Every morning I wake up disappointed that our president isn't gone yet. Being on the west coast of the US, I feel the east coast has a good 4 hours to greet the sun, roll up it's sleeves, and take out the trash already. I'm sorry, that's an insult to trash. At least trash was, at one point, something we wanted.. something that was useful ... something we chose to own. This president is more like a stepped in pile of shit from someone else's dog, after years of picking up your own dog's shit.

Thank god for this release from Melbourne punk band, Amyl and the Sniffers. It's not too serious, but sexy and dangerous... just what rock music should be. I want nothing more to be in a sweaty club in Melbourne with a bunch of drunk punk Aussies watching this band tear the stage a new asshole.

These songs have some serious chops, played by musicians who have done their homework and gotten the sound down pat. It probably helps having Calum Newton in their lineup, a fucking awesome guitarist from Spacerockmountain favorites Lunatics On Pogosticks. But Calum keeps his guitar chops bottled up here, delivering chunky punk riffage, and offering his keen production skills to showcase the real star of the band: the sneering, bratty bite of Amy Taylor, a truly wonderful performer to lead this bunch of dirty, drunk and mulleted rockers from dewn undah.


Name your price. Not a clunker in the lot.

Sample song:

Bandcamp:
Amyl and the Sniffers - Big Attraction


Wednesday, February 22, 2017

GIANTOLOGY - TOUR TAPE (2017)

Last Saturday I went to a show, probably the first in 3 years. Aside from being mostly broke, there comes a point after seeing tons of shows where one becomes jaded. This is when you say crap like "I've seen better bands come and go, greater venues shut down or burn down" or other old-days-were-better-than-new sad horse jargon. I am guilty. Drunken leather clad crowds become coiffed and sober, bands get boring and derivative - becoming jaded is all apart of growing into a healthy, boring, derivative adult.


This show wasn't any different. But as I walk into Portland's premier sandwich shop rock venue, a surprise opening band gives promise for the evening. A duo is on stage wearing white hazmat onesies, and bizarre glasses that have open eyes painted over the lenses. A guitarist and a bassist play to a drum machine, and the music that comes out is like mid-tempo, lo-fi, Ramones meets New York Dolls glam-punk.

This is Giantology, a Chicago band that "IS NNOTT A KULT", according to their Facebook page. Their sound is simple, no frills, unpretentious, and catchy. Their look is creepy. It's a few small twists that turns something familiar into something memorable. I'm all for a gimmick, as long as it's well done. Oh, and their music is accordingly giant-themed. I encourage you to check them out, soon leaving the west coast for a southern US then up the east coast and back to midwest tour. Dates on their Facebook page.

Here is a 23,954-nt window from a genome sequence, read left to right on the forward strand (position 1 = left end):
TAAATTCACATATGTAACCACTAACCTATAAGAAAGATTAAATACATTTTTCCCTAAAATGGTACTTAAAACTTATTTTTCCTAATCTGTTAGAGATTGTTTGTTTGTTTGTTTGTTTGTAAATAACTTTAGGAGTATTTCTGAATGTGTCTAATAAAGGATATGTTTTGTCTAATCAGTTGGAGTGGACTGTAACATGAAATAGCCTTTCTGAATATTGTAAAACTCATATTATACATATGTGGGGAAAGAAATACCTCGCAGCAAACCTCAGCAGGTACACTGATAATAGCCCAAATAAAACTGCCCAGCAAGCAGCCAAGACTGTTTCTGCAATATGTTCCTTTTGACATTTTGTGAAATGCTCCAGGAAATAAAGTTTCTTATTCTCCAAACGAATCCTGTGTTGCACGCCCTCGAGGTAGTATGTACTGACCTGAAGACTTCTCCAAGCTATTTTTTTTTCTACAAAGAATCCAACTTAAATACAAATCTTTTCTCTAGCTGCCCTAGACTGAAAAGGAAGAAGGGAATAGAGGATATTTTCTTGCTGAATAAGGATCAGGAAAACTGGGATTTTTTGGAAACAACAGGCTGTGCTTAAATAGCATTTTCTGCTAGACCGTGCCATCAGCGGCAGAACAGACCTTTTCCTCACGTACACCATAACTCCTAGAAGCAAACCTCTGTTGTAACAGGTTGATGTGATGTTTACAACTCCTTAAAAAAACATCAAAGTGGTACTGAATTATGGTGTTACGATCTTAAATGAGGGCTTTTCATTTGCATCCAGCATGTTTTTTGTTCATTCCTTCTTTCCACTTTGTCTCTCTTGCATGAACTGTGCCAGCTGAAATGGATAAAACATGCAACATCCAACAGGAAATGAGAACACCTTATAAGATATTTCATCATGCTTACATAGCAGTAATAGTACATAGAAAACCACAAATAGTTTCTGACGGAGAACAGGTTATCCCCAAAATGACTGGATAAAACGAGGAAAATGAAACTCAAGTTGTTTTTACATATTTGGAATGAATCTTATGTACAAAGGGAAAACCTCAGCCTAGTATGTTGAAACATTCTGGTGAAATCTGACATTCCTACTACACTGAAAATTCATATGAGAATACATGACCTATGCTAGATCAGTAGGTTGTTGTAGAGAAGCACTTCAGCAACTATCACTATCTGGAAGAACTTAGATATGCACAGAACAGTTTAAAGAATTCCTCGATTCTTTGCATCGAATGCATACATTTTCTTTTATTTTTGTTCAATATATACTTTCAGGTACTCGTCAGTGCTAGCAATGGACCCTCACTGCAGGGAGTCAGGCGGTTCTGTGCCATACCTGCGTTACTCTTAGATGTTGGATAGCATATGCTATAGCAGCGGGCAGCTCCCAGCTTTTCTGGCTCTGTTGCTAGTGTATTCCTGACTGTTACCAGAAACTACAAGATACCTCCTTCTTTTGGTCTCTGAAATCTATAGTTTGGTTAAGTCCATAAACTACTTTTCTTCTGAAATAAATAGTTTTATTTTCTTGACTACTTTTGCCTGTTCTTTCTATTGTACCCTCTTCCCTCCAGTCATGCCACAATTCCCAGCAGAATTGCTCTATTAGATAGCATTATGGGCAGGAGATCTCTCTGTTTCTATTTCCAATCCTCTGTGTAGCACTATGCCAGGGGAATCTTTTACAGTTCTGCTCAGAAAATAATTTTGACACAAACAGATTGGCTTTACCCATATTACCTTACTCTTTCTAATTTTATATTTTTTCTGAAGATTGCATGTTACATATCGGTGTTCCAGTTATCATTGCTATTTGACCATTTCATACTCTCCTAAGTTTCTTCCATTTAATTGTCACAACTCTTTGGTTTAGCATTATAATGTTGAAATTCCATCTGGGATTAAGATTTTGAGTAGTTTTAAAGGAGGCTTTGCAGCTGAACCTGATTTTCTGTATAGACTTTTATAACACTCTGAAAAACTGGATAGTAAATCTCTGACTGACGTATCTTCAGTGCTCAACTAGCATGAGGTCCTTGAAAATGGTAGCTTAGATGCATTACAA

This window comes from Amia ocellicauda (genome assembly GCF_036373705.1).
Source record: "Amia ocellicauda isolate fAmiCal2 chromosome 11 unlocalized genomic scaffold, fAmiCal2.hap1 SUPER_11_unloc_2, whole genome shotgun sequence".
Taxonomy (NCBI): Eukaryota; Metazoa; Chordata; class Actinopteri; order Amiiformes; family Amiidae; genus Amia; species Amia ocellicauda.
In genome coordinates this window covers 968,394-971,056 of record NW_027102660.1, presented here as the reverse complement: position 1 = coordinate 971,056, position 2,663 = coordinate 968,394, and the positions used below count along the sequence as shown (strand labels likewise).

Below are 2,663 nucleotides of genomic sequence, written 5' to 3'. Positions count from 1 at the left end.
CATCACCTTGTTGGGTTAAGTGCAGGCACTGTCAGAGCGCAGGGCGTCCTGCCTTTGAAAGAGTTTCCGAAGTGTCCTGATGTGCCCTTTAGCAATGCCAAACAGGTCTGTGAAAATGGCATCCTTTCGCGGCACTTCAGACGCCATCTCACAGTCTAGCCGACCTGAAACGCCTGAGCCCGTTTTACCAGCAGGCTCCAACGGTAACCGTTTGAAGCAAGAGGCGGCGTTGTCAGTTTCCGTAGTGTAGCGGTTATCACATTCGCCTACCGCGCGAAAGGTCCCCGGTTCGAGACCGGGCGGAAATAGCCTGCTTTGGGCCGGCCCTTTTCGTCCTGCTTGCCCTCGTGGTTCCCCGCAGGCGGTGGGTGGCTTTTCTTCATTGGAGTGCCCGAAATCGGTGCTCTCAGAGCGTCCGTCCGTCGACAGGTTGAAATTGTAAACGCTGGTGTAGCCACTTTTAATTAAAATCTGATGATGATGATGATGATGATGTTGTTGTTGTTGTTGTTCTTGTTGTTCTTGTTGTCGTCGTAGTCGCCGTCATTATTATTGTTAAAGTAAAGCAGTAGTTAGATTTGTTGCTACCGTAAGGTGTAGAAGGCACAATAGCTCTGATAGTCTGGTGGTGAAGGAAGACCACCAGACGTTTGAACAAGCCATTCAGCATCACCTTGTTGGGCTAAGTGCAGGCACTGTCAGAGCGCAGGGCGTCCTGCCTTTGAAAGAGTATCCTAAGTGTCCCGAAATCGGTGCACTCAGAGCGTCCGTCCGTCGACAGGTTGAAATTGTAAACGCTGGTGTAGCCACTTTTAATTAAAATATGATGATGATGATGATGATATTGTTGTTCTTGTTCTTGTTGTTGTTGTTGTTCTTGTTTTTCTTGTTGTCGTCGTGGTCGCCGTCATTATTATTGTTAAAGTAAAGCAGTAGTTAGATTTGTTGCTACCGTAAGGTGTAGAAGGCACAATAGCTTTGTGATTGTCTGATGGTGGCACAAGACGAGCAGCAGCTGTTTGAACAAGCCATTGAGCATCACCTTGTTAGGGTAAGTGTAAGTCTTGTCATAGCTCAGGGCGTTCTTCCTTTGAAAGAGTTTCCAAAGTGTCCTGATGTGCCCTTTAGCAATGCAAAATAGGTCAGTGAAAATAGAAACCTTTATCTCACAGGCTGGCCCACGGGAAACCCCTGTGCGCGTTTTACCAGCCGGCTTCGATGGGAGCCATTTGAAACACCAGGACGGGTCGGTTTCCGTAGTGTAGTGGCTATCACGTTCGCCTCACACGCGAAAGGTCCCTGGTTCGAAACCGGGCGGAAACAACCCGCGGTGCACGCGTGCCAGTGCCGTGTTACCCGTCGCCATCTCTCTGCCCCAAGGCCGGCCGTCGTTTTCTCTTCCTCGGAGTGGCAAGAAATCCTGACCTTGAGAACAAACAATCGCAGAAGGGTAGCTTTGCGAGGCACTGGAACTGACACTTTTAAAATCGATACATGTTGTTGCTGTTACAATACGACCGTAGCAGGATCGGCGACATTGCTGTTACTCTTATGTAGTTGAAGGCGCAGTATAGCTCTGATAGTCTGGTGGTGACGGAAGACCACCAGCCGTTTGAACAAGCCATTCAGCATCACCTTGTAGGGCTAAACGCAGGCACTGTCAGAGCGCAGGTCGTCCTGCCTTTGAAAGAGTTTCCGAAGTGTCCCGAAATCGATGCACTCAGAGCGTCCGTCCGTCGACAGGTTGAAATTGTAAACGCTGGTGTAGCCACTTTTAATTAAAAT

Currently listening to:


Bandcamp link:

GIANTOLOGY - TOUR TAPE

Friday, February 17, 2017

Planet Namek - S/T (2017)

I have a general ignorance of states throughout the midwest and south. But I feel confident in making the blanket statement that they're probably like every state I have lived in: the bigger the city, the more diverse the culture and liberal the people. Outside of cities, you have to look and think like everyone else lest you be a terrorist, a fag, or a .....cuck?

Oklahoma, aside from being a place where garbage lawmakers are trying to shit on the rights of women, seems like it has alright cities, musically speaking. Oklahoma cities have birthed experimental pop bands like The Flaming Lips (from Oklahoma City) and The Starlight Mints (from Norman), the state's cities seem no stranger to more unconventional strains of music. I mean, Hanson was also from Tulsa, but we won't count that against them. 

Planet Namek, a Dragon Ball Z reference, are a Tulsa band also of the unconventional bracket, but of the deathcore, grindcore, whatever the hell variety of music this is. Not normally of fan of these genres, but this band is incredibly tight, heavy, and weird. And I love weird music. Although I can't find evidence of one on their Facebook page, they have a keyboard player, which is just fucking bonkers for bands of the screaming and growling variety (two singers here: one screams, the other growls). And was that autotune peaking around the corner? Planet Namek - you so crazy. Seriously a head scratcher, but all the songs on this, their first full length, are entertaining and never dull. Angry, disorienting, and awe-striking - much like how I feel every morning now that everything good is going to shit. But, with song titles such as "ARMPITTSBURG"  and "LUIGI BOARD", Planet Named remind us to not take things too seriously. 

Pay whatever you want to download over at their bandcamp page, 9 songs. 

Sample song:


Bandcamp link:

Planet Namek - S/T